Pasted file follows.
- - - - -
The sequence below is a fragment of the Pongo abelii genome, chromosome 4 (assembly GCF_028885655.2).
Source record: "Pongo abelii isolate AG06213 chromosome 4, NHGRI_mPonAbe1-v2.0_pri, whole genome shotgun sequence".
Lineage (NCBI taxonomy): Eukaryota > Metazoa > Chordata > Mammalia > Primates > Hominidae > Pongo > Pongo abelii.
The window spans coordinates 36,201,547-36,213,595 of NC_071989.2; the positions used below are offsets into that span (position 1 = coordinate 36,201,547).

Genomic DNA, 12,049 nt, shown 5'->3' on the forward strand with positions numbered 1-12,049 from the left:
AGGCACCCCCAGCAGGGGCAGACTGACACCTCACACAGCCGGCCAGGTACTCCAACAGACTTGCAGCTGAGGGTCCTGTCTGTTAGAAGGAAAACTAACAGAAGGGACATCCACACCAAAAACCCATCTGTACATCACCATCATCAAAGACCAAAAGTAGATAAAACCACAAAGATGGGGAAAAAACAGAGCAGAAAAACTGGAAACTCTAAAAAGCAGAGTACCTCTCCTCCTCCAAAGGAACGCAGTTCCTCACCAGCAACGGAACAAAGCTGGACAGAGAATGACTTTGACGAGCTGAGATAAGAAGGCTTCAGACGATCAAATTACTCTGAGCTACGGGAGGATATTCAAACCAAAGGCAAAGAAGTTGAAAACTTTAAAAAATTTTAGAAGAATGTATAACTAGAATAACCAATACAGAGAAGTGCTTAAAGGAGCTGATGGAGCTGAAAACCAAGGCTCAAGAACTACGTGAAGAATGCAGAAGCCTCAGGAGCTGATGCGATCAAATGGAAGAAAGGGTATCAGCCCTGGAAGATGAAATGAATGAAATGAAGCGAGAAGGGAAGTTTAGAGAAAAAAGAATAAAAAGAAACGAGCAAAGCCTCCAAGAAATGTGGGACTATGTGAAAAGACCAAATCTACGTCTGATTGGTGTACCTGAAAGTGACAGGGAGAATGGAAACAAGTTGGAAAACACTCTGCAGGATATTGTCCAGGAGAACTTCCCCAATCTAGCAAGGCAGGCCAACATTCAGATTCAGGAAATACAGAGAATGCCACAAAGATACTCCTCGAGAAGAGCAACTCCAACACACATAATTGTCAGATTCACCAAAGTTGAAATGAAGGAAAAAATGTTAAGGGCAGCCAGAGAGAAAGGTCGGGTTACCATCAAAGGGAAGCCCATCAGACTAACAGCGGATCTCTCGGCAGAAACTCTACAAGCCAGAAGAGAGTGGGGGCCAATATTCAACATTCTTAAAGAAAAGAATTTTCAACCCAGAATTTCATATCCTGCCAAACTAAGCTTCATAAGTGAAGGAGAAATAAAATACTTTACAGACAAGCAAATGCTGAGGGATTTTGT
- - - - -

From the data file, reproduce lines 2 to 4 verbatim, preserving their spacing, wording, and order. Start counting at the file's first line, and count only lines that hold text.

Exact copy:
Source record: "Pongo abelii isolate AG06213 chromosome 4, NHGRI_mPonAbe1-v2.0_pri, whole genome shotgun sequence".
Lineage (NCBI taxonomy): Eukaryota > Metazoa > Chordata > Mammalia > Primates > Hominidae > Pongo > Pongo abelii.
The window spans coordinates 36,201,547-36,213,595 of NC_071989.2; the positions used below are offsets into that span (position 1 = coordinate 36,201,547).